- Oral presentation
- Open Access
Cusp fusion pattern in bicuspid aortic valve disease predicts severity of aortic flow abnormalities
© Bissell et al; licensee BioMed Central Ltd. 2013
- Published: 30 January 2013
- Wall Shear Stress
- Bicuspid Aortic Valve
- Complex Flow
- Flow Abnormality
- Bicuspid Aortic Valve Patient
Bicuspid aortic valve disease (BAV) is associated with aortic dilation. We examined whether cusp fusion pattern altered the severity of aortic flow abnormalities and ascending aortic wall shear stress (WSS).
We prospectively enrolled 80 patients (51 with right-left-coronary-cusp fusion pattern [RL-BAV] and 29 with right-non-coronary-cusp fusion pattern [RN-BAV]), and 27 healthy volunteers (HV) with a mean age across groups of 42±16 years. Time-resolved 3-dimensional flow-sensitive magnetic resonance imaging was used to quantify flow abnormalities and local distribution of WSS in the ascending aorta. The amount of helical blood flow was quantified using the planar fluid circulation measure. ‘Normal' flow patterns in HV involved a very mild right or left-handed helix (mean planar fluid circulation 3.2± 2SD: -5 to +11 mm2/s). Abnormal right-handed helical flow pattern was defined as planar fluid circulation >11 mm2/s and abnormal left-handed helical flow pattern as <-5 mm2/s. Complex flow was visually defined as disintegration of the helical flow pattern.
Both BAV groups showed predominantly abnormal flow, but with significant differences. In the RL-BAV group, 10% had normal flow patterns, 80% had abnormal right-handed flow and 10% had complex flow. There was no left-handed flow. The RN-BAV group showed more severe flow abnormalities in general, with no normal flow, a mainly right-handed flow pattern in 66%, complex flow in 24% and left-handed flow in 10%. Circumferentially averaged systolic WSS (WSSsyst) increased with the severity of helical flow abnormality: 0.58±0.20 N/m2 vs. 0.83±0.27 N/m2 vs. 1.15±0.35 N/m2 in normal, right-handed and left-handed flow respectively. WSSsyst in complex flow patterns was lower than helical patterns (0.72±0.26 N/m2), implying that the lack of organised helix in complex flow reduces the WSS, but still not to normal.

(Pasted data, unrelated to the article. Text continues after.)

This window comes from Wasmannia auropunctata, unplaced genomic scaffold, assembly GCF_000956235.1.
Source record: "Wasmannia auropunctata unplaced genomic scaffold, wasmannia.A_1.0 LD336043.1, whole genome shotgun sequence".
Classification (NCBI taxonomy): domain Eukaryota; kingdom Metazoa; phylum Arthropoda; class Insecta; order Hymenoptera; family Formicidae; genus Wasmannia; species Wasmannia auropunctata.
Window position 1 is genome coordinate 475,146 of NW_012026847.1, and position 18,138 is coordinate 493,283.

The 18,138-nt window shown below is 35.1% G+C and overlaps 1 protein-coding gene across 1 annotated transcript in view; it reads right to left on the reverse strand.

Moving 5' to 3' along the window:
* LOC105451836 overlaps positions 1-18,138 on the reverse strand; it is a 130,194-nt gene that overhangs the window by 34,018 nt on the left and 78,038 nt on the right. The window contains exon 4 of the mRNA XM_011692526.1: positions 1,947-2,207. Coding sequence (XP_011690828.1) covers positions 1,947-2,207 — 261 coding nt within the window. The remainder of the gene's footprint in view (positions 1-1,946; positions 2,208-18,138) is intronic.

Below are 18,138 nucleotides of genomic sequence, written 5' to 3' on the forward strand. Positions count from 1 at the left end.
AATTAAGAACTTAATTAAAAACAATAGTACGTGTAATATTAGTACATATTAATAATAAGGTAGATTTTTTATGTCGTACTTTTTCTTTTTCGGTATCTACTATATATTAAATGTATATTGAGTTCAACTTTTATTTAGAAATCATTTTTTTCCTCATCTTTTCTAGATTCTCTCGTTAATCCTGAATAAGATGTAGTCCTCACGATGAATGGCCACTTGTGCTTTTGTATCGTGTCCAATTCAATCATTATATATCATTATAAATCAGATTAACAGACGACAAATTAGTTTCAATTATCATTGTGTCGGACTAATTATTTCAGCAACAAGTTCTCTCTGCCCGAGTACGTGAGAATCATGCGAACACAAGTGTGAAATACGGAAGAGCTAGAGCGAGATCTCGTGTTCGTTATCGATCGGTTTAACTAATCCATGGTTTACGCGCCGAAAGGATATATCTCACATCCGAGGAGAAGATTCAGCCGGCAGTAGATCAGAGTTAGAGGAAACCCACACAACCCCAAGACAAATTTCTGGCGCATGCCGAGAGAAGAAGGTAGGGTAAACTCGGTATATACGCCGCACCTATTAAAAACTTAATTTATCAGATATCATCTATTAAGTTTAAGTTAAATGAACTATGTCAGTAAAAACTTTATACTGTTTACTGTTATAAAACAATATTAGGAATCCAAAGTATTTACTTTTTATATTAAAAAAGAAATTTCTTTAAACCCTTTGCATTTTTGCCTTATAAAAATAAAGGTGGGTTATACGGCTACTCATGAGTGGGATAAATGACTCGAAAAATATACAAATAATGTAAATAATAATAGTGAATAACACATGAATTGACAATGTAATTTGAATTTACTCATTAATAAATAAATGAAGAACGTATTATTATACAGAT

To determine the impact of cusp fusion pattern on aortic size, flow disturbance and WSS independent of the flow pattern, we compared BAV patients with the commonest flow pattern (right-handed flow). RN-BAV had larger ascending aortic diameters adjusted for body surface area (1.95 vs. 1.75 cm/m2, p=0.04) and higher planar fluid circulation value (36.5 vs. 26.6 mm2/s, p=0.009) compared to RL-BAV. Both subgroups had similar WSSsyst, high anterior total WSS values and normal posterior total WSS. Splitting the total WSS into its components, RN-BAV had a higher in-plane WSS (0.62 vs 0.45 N/m2, p=0.006).
RN-BAV showed more severe flow abnormalities and larger ascending aortas. These findings are the first potentially causative indication that cusp fusion pattern is important in determining adverse aortic outcome.
This article is published under license to BioMed Central Ltd. This is an Open Access article distributed under the terms of the Creative Commons Attribution License (http://creativecommons.org/licenses/by/2.0), which permits unrestricted use, distribution, and reproduction in any medium, provided the original work is properly cited.